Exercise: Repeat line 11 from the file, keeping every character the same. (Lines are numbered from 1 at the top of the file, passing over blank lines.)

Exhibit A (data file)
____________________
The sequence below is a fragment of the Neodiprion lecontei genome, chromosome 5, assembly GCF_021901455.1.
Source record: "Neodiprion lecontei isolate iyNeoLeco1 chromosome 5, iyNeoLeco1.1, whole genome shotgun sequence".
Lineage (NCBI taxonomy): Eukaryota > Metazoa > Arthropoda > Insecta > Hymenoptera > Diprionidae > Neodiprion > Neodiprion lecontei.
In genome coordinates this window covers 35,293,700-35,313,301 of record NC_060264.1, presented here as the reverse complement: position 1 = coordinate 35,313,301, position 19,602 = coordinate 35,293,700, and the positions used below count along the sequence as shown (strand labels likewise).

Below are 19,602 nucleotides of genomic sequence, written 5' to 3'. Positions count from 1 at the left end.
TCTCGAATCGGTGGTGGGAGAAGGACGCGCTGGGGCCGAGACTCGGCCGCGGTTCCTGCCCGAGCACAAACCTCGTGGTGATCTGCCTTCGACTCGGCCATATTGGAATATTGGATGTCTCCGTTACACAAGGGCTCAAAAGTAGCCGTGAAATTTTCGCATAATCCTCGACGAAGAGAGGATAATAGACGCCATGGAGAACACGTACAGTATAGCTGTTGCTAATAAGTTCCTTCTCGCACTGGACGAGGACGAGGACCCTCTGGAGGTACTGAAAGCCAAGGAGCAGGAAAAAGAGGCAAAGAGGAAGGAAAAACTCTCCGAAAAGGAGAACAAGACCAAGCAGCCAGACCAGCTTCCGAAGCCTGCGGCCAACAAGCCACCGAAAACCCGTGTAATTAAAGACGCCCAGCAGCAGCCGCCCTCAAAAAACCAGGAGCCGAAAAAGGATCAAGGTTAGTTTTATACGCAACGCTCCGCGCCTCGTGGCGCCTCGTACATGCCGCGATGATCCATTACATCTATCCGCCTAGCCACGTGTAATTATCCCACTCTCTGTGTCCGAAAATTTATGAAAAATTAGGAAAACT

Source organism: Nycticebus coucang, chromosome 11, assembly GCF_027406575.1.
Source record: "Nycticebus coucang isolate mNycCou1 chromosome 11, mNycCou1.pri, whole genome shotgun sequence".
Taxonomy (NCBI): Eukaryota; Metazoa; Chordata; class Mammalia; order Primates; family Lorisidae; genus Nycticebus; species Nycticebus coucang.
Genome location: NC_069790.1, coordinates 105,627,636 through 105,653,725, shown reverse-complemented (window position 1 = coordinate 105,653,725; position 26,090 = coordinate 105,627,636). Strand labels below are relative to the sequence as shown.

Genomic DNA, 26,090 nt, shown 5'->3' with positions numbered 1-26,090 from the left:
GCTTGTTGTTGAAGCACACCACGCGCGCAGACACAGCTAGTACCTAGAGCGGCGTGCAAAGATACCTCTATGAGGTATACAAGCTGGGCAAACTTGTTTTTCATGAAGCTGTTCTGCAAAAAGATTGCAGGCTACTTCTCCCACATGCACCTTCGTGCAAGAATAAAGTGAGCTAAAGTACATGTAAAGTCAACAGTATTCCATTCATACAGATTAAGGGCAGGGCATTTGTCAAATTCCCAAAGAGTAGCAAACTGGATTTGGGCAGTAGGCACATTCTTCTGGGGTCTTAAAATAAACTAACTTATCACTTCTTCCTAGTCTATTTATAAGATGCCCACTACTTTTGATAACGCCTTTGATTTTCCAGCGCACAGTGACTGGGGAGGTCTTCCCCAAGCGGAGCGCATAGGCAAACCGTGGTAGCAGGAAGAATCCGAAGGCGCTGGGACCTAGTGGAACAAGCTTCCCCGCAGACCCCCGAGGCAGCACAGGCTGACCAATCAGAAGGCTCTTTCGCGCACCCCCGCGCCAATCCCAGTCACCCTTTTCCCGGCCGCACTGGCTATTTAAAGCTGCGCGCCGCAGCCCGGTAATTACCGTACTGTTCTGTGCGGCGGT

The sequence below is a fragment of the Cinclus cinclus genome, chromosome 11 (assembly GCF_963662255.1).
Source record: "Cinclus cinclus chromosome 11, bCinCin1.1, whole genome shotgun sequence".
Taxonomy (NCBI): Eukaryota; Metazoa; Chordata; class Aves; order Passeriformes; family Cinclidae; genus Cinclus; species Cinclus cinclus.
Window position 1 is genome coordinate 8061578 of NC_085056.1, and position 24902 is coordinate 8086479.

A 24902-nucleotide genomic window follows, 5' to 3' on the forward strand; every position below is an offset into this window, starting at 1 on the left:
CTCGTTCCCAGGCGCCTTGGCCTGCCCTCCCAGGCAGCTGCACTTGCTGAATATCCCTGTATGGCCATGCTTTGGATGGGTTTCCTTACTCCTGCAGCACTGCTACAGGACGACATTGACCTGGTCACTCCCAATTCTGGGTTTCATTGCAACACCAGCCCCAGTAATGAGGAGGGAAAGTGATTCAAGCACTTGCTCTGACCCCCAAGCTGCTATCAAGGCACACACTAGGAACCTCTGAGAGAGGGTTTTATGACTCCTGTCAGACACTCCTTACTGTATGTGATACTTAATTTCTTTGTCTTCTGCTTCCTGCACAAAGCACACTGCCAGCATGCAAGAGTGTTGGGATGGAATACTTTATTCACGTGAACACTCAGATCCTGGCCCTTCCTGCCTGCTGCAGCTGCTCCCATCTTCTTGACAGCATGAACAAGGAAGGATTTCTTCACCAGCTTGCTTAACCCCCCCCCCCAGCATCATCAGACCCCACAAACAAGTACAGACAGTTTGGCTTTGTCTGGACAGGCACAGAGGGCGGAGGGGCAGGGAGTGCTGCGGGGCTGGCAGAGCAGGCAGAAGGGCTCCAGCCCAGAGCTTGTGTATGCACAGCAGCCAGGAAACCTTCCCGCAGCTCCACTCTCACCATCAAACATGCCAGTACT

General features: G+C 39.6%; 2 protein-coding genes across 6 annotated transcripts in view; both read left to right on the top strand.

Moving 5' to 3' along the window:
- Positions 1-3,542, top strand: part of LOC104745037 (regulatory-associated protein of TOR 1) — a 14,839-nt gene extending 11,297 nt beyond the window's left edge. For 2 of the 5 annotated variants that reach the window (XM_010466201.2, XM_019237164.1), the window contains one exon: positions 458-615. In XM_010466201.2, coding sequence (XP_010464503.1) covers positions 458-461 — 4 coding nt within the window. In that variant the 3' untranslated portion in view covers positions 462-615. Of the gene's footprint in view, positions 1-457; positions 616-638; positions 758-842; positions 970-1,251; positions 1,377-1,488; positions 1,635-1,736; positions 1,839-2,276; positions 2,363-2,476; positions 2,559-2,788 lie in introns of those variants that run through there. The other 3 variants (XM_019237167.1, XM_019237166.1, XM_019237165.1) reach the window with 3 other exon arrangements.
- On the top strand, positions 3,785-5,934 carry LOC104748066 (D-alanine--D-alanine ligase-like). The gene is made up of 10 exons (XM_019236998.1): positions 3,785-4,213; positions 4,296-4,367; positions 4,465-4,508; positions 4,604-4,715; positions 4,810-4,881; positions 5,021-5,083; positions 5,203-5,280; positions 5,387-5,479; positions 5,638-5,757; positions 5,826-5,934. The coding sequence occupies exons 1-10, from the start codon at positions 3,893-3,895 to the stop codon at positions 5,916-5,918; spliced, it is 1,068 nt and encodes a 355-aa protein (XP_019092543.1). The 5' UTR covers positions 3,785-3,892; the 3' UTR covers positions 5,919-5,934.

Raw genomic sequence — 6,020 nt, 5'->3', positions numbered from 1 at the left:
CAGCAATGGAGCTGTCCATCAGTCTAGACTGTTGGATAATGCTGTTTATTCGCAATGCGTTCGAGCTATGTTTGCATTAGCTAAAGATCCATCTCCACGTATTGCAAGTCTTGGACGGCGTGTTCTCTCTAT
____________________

Genomic DNA, 26,090 nt, shown 5'->3' with positions numbered 1-26,090 from the left: